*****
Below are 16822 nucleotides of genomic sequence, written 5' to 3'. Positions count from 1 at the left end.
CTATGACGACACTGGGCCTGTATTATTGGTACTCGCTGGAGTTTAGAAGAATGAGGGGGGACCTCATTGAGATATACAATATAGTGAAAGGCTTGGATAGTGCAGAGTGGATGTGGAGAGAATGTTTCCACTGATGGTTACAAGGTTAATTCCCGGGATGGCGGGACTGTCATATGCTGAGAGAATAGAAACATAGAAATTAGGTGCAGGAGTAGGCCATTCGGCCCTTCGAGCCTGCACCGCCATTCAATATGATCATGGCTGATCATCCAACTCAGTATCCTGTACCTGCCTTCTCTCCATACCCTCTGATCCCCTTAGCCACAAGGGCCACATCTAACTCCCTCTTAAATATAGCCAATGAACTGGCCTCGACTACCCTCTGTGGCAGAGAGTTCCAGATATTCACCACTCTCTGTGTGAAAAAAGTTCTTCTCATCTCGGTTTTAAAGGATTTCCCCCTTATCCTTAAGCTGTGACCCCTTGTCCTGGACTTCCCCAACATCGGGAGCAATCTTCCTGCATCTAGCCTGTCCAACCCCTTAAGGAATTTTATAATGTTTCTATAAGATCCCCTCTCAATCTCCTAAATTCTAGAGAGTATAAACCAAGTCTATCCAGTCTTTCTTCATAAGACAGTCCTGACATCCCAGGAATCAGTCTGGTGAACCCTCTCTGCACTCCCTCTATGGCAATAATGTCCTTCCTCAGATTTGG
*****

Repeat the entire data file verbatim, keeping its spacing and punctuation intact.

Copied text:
Below are 16822 nucleotides of genomic sequence, written 5' to 3'. Positions count from 1 at the left end.
CTATGACGACACTGGGCCTGTATTATTGGTACTCGCTGGAGTTTAGAAGAATGAGGGGGGACCTCATTGAGATATACAATATAGTGAAAGGCTTGGATAGTGCAGAGTGGATGTGGAGAGAATGTTTCCACTGATGGTTACAAGGTTAATTCCCGGGATGGCGGGACTGTCATATGCTGAGAGAATAGAAACATAGAAATTAGGTGCAGGAGTAGGCCATTCGGCCCTTCGAGCCTGCACCGCCATTCAATATGATCATGGCTGATCATCCAACTCAGTATCCTGTACCTGCCTTCTCTCCATACCCTCTGATCCCCTTAGCCACAAGGGCCACATCTAACTCCCTCTTAAATATAGCCAATGAACTGGCCTCGACTACCCTCTGTGGCAGAGAGTTCCAGATATTCACCACTCTCTGTGTGAAAAAAGTTCTTCTCATCTCGGTTTTAAAGGATTTCCCCCTTATCCTTAAGCTGTGACCCCTTGTCCTGGACTTCCCCAACATCGGGAGCAATCTTCCTGCATCTAGCCTGTCCAACCCCTTAAGGAATTTTATAATGTTTCTATAAGATCCCCTCTCAATCTCCTAAATTCTAGAGAGTATAAACCAAGTCTATCCAGTCTTTCTTCATAAGACAGTCCTGACATCCCAGGAATCAGTCTGGTGAACCCTCTCTGCACTCCCTCTATGGCAATAATGTCCTTCCTCAGATTTGG